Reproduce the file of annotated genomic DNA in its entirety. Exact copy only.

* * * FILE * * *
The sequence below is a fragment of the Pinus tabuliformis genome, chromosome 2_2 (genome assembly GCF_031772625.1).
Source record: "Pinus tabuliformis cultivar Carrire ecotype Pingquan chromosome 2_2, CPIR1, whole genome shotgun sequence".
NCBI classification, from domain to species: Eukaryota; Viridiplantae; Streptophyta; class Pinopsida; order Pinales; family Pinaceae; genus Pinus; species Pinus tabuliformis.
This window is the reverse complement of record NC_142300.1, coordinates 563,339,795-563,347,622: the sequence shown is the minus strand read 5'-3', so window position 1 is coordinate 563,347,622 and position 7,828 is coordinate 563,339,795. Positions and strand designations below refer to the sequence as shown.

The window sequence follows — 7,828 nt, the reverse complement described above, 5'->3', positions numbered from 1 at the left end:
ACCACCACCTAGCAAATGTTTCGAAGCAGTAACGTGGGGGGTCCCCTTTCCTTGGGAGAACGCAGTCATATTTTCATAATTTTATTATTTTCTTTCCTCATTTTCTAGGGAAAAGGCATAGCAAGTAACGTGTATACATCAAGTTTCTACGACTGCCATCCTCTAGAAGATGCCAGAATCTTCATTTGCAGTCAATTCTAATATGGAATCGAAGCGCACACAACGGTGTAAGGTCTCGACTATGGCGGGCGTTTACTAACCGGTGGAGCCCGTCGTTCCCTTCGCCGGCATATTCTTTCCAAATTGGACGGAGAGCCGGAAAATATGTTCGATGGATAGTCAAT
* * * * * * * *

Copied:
The sequence below is a fragment of the Pinus tabuliformis genome, chromosome 2_2 (genome assembly GCF_031772625.1).
Source record: "Pinus tabuliformis cultivar Carrire ecotype Pingquan chromosome 2_2, CPIR1, whole genome shotgun sequence".
NCBI classification, from domain to species: Eukaryota; Viridiplantae; Streptophyta; class Pinopsida; order Pinales; family Pinaceae; genus Pinus; species Pinus tabuliformis.
This window is the reverse complement of record NC_142300.1, coordinates 563,339,795-563,347,622: the sequence shown is the minus strand read 5'-3', so window position 1 is coordinate 563,347,622 and position 7,828 is coordinate 563,339,795. Positions and strand designations below refer to the sequence as shown.

The window sequence follows — 7,828 nt, the reverse complement described above, 5'->3', positions numbered from 1 at the left end:
ACCACCACCTAGCAAATGTTTCGAAGCAGTAACGTGGGGGGTCCCCTTTCCTTGGGAGAACGCAGTCATATTTTCATAATTTTATTATTTTCTTTCCTCATTTTCTAGGGAAAAGGCATAGCAAGTAACGTGTATACATCAAGTTTCTACGACTGCCATCCTCTAGAAGATGCCAGAATCTTCATTTGCAGTCAATTCTAATATGGAATCGAAGCGCACACAACGGTGTAAGGTCTCGACTATGGCGGGCGTTTACTAACCGGTGGAGCCCGTCGTTCCCTTCGCCGGCATATTCTTTCCAAATTGGACGGAGAGCCGGAAAATATGTTCGATGGATAGTCAAT